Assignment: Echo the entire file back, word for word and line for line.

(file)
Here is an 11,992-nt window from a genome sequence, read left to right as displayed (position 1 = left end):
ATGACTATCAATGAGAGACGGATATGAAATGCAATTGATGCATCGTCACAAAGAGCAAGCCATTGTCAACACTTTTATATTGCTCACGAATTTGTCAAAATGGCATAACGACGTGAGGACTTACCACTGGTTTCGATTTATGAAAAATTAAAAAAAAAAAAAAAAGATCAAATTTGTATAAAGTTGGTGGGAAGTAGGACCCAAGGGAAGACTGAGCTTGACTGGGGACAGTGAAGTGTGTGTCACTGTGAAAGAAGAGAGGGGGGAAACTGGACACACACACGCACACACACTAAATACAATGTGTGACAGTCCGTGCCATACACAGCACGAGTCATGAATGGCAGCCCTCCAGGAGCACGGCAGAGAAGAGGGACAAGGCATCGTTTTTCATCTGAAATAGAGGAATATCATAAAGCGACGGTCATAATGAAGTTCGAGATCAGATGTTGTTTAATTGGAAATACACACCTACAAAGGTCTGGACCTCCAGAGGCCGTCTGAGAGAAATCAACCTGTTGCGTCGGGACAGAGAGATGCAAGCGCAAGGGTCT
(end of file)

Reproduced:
Here is an 11,992-nt window from a genome sequence, read left to right as displayed (position 1 = left end):
ATGACTATCAATGAGAGACGGATATGAAATGCAATTGATGCATCGTCACAAAGAGCAAGCCATTGTCAACACTTTTATATTGCTCACGAATTTGTCAAAATGGCATAACGACGTGAGGACTTACCACTGGTTTCGATTTATGAAAAATTAAAAAAAAAAAAAAAAGATCAAATTTGTATAAAGTTGGTGGGAAGTAGGACCCAAGGGAAGACTGAGCTTGACTGGGGACAGTGAAGTGTGTGTCACTGTGAAAGAAGAGAGGGGGGAAACTGGACACACACACGCACACACACTAAATACAATGTGTGACAGTCCGTGCCATACACAGCACGAGTCATGAATGGCAGCCCTCCAGGAGCACGGCAGAGAAGAGGGACAAGGCATCGTTTTTCATCTGAAATAGAGGAATATCATAAAGCGACGGTCATAATGAAGTTCGAGATCAGATGTTGTTTAATTGGAAATACACACCTACAAAGGTCTGGACCTCCAGAGGCCGTCTGAGAGAAATCAACCTGTTGCGTCGGGACAGAGAGATGCAAGCGCAAGGGTCT